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Safeguards given "Teeth" for taxpayers and HMRC alike: Conditions for discovery assessments clarified

Posted on 09 July 2019

Safeguards given "Teeth" for taxpayers and HMRC alike: Conditions for discovery assessments clarified

In HMRC v Tooth [2019] EWCA Civ 826, the Court of Appeal clarified the conditions necessary for HMRC to raise conduct-based 'discovery' assessments.

Provided certain conditions are met, HMRC can raise discovery assessments into tax errors caused by a taxpayer's carelessness or deliberate behaviour, even after the normal enquiry time limit has expired.

The first condition is that HMRC must 'discover' an underpayment of tax that they could not reasonably have known about before the time limit expired. In Tooth, the Court of Appeal confirmed that only a new discovery can trigger a discovery assessment. The Court ruled that HMRC's discovery assessment was invalid because it had merely found a new reason for contending there was an underpayment.

This assists taxpayers and serves to remind HMRC officials that they may reach the point of having to issue an assessment before they would otherwise be ready to do so.

Whilst the above finding made the assessment invalid, the Court of Appeal still considered the second condition. The second condition is that HMRC must show the underpayment was caused by an inaccuracy in a document that was either careless or deliberate on the part of the taxpayer or their agent.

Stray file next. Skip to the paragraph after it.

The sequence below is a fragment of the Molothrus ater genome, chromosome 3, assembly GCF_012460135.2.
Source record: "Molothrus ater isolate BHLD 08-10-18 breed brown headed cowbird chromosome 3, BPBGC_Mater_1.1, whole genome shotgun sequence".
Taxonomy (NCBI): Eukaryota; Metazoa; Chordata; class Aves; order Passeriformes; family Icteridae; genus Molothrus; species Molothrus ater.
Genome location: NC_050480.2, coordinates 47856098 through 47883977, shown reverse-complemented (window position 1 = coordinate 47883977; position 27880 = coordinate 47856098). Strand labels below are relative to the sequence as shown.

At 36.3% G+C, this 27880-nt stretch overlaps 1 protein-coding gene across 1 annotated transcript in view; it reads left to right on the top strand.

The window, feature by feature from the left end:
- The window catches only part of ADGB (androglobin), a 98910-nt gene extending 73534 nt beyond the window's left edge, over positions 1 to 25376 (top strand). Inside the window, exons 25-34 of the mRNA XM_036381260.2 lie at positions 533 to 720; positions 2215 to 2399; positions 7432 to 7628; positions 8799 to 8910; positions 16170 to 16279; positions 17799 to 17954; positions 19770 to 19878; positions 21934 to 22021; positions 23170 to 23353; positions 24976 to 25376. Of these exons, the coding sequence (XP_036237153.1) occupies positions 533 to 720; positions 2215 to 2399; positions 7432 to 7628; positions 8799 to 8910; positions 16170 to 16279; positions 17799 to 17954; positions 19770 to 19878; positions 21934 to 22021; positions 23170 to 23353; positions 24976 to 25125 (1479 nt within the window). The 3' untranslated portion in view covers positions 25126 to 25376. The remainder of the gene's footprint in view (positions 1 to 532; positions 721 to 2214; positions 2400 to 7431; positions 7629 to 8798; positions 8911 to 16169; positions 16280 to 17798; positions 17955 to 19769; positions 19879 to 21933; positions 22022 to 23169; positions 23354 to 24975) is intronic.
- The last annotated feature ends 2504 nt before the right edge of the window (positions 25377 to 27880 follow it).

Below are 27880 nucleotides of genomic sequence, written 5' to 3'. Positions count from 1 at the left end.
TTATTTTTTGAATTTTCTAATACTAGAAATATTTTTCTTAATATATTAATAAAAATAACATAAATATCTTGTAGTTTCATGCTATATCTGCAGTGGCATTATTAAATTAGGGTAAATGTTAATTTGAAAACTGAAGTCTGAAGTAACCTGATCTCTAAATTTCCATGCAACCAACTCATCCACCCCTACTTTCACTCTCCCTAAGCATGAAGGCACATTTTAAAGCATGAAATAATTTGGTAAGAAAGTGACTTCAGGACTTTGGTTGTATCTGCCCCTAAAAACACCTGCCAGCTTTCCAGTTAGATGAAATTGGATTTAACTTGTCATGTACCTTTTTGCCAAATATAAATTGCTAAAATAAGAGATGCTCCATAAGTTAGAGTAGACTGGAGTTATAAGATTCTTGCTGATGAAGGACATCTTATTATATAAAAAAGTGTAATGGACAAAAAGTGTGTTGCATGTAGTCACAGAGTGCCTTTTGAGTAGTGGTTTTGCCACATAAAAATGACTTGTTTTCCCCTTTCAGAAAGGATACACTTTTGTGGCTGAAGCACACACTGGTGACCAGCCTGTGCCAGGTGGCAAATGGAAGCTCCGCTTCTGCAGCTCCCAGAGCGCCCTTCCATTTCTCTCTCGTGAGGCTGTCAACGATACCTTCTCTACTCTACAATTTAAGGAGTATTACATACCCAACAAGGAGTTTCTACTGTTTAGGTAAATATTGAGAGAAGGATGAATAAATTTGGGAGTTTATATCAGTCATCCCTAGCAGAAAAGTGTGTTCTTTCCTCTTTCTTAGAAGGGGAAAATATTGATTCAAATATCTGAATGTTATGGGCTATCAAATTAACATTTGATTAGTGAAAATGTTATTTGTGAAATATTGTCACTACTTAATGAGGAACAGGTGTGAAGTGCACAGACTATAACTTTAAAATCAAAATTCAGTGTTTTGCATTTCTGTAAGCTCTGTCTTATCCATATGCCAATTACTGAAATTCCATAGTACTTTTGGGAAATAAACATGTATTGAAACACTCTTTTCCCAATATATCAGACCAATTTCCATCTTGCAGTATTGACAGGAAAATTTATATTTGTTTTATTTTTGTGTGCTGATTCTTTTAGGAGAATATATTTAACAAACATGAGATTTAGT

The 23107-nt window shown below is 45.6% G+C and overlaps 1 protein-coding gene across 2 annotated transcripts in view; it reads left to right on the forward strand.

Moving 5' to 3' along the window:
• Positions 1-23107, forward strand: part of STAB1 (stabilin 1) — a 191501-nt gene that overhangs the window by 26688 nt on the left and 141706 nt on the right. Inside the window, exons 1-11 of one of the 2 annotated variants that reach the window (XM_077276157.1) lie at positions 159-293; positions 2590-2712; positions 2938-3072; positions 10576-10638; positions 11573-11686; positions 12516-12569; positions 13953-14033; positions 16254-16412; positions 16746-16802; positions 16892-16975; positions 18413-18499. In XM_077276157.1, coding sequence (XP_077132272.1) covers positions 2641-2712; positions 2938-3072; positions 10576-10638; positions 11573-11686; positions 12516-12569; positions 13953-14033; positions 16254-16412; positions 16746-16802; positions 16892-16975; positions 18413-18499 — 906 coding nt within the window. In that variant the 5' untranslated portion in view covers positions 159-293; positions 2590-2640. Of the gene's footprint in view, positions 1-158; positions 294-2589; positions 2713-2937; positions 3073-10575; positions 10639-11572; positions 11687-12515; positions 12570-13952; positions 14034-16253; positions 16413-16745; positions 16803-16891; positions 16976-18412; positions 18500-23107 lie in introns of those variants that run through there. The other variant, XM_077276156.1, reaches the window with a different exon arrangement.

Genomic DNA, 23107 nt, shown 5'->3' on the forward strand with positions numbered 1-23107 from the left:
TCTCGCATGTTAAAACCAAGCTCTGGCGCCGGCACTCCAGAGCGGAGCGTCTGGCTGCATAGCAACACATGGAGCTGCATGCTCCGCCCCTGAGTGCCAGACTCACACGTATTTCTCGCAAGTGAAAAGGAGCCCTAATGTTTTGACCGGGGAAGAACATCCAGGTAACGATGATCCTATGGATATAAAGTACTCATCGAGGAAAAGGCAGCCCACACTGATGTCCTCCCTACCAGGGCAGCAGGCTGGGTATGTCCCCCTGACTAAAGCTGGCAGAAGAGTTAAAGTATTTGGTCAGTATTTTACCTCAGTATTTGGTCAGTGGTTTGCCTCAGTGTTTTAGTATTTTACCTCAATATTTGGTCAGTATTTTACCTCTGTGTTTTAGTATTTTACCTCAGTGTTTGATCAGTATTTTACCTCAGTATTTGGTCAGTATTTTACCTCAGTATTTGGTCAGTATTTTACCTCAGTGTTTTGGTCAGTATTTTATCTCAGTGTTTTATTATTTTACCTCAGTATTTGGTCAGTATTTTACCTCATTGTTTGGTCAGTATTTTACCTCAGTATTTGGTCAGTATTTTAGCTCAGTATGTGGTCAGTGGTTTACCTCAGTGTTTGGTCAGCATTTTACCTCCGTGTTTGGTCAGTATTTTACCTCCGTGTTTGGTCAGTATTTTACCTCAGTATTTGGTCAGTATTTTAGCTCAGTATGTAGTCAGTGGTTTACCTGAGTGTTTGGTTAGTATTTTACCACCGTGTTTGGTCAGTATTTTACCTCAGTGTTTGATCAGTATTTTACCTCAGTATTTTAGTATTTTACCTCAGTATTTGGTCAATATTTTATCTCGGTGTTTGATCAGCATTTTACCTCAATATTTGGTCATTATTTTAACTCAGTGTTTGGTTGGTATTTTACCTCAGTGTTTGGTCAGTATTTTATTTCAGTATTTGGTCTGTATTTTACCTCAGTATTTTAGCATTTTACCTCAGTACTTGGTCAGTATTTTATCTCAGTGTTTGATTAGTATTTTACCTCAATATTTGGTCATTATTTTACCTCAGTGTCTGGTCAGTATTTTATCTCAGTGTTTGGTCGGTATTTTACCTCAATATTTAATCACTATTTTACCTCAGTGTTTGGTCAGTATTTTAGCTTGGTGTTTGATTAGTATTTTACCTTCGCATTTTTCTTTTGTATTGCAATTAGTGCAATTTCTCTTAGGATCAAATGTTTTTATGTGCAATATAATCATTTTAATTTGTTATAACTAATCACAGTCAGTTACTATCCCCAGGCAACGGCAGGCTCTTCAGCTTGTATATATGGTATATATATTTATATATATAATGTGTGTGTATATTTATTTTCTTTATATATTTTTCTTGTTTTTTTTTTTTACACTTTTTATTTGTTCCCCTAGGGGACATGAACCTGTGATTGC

In this case, HMRC argued that there was 'deliberate' conduct on the part of the accountants, who had included an employment-related loss in the partnership profit section of Mr Tooth's self-assessment return. The accountants had used the white box on Mr Tooth's return to explain that a technical issue with the relevant software prevented access to the correct section. The Court of Appeal held by majority that this had led to an inaccuracy which was deliberate: the wrong box had been knowingly used, which had caused Mr Tooth's self-assessment to be insufficient. It did not matter that there was no intention to mislead HMRC.

This wide interpretation of 'deliberate' has already influenced the Tax Tribunals to the advantage of HMRC. For instance, in Leach v HMRC [2019] UKFTT 352, the Tribunal applied Tooth, holding that for 'deliberate conduct' all HMRC needs to show is that a taxpayer or agent knows that the return he is submitting contains an error, even when there is no intention to mislead.  

Advisers will have to be very careful when completing tax returns in the future for fear of falling within the Court's view of what constitutes 'deliberate' conduct.

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